Thesis (MPH)--University of Limpopo, 2010. / Introduction: Men living with HIV and AIDS generally do not participate in support groups even though evidence supports their effectiveness as a source of valuable support for people living with HIV and AIDS PLWHA). Study Aim: The aim of the study was to explore reasons for the reluctance of HIV positive men to attend support groups and examine their perceptions and understanding of the benefits of attending support groups for PLWHA Methods: A qualitative descriptive approach was used for this study. A total of five (5) focus group discussions was conducted with HIV positive males receiving ART from Infectious Disease Clinic (IDC) at King Sabata Dalindyebo Municipality in Mthatha Data analysis: Thematic content analysis was used to analyse data from the focus groups, using Nvivo8 a qualitative soft ware used for data analysis and coding revealed 10 themes with their sub categories. Findings: Findings of the research indicate that participants perceive support groups as being helpful to PLWHA. Participants have a broad and positive understanding of the benefits of participation in support groups. Reported barriers to participate in support groups included lack of access to support groups in local communities which affected the distance travelled to support groups, inconvenient and awkward timing of the support group sessions and attending mixed gender support groups which was not acceptable for participants. Personal reasons for non participation included fear of potential disclosure of HIV status due to lack of confidentiality in support groups and perception that support from families and friends was adequate. Recommendation: The study recommends the introduction of men only support groups facilitated by male to enhance men’s participation in HIV and AIDS programmes, and thus create an enormous contribution in the curb of the spread of the disease.
30

An assessment of the experiences of patients on the comprehensive HIV and AIDS care management and treatment programme in Tshwane, Gauteng

Magoro, Mmbangiseni Terrance 29 May 2010 (has links)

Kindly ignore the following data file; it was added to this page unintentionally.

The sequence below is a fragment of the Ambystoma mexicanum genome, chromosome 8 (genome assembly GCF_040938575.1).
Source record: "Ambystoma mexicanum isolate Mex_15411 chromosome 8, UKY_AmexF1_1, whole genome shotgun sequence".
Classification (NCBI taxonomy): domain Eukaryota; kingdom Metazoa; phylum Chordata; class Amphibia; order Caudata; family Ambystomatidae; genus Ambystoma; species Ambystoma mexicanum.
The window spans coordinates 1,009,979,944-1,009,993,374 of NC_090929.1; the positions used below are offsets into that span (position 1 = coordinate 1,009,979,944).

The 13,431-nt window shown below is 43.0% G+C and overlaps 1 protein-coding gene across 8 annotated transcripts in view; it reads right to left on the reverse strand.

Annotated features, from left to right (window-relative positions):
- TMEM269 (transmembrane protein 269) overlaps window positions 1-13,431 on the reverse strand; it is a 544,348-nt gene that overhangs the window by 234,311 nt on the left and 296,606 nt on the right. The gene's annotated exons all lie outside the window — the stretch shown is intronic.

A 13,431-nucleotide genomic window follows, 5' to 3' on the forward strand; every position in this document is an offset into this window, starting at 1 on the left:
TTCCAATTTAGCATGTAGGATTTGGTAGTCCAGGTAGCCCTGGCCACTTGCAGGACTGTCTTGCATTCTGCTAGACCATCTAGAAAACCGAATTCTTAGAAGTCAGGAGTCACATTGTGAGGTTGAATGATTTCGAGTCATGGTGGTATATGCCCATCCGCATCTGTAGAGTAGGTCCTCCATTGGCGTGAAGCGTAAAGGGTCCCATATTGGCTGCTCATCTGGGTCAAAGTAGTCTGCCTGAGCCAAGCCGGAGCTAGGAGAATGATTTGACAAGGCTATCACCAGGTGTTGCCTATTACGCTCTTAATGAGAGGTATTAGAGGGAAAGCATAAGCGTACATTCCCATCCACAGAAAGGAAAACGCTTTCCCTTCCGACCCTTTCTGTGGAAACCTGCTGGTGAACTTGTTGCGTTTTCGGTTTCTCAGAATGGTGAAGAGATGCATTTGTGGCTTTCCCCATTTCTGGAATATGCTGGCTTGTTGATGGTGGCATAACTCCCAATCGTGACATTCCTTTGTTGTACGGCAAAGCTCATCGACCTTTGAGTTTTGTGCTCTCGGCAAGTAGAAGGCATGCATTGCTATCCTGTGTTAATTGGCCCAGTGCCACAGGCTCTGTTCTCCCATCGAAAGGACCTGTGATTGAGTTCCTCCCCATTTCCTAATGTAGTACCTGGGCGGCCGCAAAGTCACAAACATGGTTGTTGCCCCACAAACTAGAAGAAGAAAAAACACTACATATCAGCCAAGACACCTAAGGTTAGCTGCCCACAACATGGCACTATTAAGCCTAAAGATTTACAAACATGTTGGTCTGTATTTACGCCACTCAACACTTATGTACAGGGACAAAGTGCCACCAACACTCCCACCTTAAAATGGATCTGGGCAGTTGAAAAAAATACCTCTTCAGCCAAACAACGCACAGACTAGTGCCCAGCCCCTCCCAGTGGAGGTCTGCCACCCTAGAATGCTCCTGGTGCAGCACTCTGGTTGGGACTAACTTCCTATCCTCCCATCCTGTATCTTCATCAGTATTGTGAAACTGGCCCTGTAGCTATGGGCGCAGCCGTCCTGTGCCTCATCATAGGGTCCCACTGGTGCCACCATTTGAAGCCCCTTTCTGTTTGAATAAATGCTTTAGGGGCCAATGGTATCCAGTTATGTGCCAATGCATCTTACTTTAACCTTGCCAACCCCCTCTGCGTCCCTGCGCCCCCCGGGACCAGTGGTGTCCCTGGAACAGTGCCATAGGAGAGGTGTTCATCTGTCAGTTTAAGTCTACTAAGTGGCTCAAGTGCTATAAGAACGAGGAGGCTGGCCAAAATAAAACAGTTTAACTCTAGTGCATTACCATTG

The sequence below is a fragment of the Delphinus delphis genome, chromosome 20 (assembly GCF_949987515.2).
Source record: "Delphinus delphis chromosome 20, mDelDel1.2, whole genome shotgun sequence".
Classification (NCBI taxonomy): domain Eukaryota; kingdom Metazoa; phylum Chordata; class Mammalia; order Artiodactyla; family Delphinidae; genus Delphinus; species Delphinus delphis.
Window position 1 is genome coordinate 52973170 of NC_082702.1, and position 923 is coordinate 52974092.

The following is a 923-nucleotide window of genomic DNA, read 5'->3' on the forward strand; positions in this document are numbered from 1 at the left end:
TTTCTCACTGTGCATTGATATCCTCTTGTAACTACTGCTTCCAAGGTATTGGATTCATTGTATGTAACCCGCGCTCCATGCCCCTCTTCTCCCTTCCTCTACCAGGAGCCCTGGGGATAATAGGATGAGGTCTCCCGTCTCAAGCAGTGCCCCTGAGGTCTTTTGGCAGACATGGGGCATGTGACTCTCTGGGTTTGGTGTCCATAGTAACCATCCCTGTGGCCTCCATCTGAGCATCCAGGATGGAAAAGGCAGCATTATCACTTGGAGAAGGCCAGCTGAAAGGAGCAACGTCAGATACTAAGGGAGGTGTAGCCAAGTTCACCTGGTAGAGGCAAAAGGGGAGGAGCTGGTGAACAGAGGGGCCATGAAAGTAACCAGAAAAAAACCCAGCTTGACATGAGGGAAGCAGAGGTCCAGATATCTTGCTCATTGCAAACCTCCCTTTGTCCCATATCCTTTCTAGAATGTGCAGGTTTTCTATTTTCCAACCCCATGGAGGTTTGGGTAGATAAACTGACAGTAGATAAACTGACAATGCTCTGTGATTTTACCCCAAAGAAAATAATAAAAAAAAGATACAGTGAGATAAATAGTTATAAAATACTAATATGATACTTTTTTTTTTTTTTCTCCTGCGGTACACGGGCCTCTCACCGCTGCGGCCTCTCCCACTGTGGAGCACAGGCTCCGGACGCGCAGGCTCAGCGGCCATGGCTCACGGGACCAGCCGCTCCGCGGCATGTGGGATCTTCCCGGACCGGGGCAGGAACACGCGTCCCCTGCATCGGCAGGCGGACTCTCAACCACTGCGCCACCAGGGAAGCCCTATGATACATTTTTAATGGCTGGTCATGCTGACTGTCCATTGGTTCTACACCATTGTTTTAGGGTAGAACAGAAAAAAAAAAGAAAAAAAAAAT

Thesis (MPH)--University of Limpopo, 2009. / Background In order to provide an assessment of experiences of patients on the Comprehensive HIV and AIDS Care Management and Treatment (CCMT) programme it is essential to ascertain how accessible the CCMT programme is, moreover, is it is critical to determine the level of quality and the extent in which patients are satisfied with service provided. The study investigated and described the experiences of patients on the Comprehensive HIV and AIDS Care Management and Treatment (CCMT) programme. Purpose The purpose of the research was addressed within a quantitative approach applying descriptive designs. A self-administered questionnaire was used to collect the data that fit the objectives of the research. In this study the population applied to patients who lives in the vicinity of Tshwane District, Pretoria West and Kalafong Hospitals; Method Systematic random sampling consisted of 402 patients on the CCMT programme in three hospitals namely Tshwane District, Pretoria West and Kalafong Hospitals. Eligible participants were those who were 18 years and older and have been on the CCMT programme for 6 months or longer. Data was captured on Microsoft Excel 2007 and descriptive statistics was analysed with Stata 10. Results In this study 415 interviews were secured in all three hospitals, A total of 415 questionnaires were distributed in all three hospitals where a response of 97% was obtained, which compares favorably with the experience of other researchers. Conclusion The study reveals that the CCMT programme in Tshwane District, Pretoria West, and Kalafong hospitals is being implemented in accordance with what has been prescribed in the operational plan for the comprehensive HIV and AIDS Care, Management and Treatment for South Africa as it is accessible, of good quality with patients that are generally satisfied with service provided. Key terms: HIV and AIDS, health care, accessibility, quality, management, guidelines.